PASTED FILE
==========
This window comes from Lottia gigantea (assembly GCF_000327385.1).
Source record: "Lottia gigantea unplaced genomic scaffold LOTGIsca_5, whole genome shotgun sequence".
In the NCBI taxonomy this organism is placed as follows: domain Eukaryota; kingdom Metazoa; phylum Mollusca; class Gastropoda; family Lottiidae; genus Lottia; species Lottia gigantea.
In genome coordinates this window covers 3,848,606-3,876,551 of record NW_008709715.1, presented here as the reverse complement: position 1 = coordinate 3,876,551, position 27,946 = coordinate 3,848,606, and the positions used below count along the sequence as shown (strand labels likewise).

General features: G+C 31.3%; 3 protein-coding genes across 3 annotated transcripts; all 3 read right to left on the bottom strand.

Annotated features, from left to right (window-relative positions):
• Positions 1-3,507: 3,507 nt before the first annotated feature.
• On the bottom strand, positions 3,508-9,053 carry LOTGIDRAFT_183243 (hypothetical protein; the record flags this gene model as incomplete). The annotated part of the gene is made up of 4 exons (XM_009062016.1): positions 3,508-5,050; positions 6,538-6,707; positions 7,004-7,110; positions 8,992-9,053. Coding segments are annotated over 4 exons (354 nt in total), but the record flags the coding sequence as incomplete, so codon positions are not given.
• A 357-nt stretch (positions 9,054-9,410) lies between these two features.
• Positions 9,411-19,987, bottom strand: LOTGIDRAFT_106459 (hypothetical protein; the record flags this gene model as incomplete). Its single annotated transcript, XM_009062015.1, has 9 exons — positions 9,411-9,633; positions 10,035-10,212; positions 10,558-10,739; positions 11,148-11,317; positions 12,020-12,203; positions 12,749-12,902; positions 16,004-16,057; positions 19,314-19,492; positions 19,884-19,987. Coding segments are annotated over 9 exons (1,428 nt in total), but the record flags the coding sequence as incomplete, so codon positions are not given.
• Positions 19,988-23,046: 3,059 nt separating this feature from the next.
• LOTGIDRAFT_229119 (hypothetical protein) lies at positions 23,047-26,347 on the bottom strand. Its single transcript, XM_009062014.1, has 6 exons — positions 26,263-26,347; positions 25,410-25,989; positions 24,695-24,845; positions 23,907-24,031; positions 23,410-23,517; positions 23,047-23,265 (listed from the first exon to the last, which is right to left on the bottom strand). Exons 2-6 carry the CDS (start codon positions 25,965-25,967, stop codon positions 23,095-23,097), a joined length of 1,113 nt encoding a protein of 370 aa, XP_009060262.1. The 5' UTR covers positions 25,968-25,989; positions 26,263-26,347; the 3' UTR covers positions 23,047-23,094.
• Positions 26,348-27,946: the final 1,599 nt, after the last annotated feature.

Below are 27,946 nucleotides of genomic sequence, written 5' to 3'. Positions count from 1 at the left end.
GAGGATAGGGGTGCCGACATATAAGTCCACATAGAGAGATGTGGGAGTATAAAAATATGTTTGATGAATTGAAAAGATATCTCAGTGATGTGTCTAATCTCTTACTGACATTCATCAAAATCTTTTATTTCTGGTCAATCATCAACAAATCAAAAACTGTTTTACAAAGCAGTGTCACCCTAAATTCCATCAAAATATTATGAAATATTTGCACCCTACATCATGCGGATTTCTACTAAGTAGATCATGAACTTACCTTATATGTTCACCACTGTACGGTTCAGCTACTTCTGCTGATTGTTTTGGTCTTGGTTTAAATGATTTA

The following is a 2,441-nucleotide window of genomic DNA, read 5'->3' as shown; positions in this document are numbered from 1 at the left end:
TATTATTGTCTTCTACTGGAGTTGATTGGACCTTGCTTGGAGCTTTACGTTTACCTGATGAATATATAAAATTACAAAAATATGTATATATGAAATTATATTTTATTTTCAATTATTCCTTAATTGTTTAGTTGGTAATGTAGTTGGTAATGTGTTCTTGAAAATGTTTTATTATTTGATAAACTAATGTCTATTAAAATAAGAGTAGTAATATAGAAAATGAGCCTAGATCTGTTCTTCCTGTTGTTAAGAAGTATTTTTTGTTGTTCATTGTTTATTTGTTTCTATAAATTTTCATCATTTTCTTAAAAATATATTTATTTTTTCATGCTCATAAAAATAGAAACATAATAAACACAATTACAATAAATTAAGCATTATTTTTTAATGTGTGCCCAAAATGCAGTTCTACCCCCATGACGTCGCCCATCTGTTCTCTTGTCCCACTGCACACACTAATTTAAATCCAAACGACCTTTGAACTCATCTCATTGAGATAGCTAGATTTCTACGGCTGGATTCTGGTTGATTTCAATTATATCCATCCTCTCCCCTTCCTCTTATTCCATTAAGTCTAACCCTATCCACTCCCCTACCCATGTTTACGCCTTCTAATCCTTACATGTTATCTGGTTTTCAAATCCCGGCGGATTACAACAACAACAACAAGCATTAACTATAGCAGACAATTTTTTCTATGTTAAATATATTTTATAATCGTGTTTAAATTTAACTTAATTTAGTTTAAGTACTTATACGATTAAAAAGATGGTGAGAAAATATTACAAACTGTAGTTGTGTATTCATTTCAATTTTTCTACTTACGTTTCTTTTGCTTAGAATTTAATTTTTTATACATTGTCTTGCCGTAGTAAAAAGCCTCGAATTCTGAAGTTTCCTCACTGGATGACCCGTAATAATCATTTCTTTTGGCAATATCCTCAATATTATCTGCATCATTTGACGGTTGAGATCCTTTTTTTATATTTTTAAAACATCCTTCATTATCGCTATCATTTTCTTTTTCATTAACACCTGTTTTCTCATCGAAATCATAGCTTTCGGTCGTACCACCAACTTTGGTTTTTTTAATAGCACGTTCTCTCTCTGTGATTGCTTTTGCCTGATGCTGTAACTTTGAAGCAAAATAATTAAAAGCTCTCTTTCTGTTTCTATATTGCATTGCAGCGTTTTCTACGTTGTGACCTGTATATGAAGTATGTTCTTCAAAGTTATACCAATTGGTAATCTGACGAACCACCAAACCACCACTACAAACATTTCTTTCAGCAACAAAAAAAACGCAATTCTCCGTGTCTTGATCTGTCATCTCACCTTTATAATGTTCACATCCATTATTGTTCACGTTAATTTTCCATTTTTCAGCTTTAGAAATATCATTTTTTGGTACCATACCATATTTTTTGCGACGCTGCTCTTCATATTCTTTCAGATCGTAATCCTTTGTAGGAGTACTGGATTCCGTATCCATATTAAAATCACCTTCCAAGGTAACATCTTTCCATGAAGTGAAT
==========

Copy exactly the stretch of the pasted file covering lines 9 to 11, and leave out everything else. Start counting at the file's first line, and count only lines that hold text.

• A 357-nt stretch (positions 9,054-9,410) lies between these two features.
• Positions 9,411-19,987, bottom strand: LOTGIDRAFT_106459 (hypothetical protein; the record flags this gene model as incomplete). Its single annotated transcript, XM_009062015.1, has 9 exons — positions 9,411-9,633; positions 10,035-10,212; positions 10,558-10,739; positions 11,148-11,317; positions 12,020-12,203; positions 12,749-12,902; positions 16,004-16,057; positions 19,314-19,492; positions 19,884-19,987. Coding segments are annotated over 9 exons (1,428 nt in total), but the record flags the coding sequence as incomplete, so codon positions are not given.
• Positions 19,988-23,046: 3,059 nt separating this feature from the next.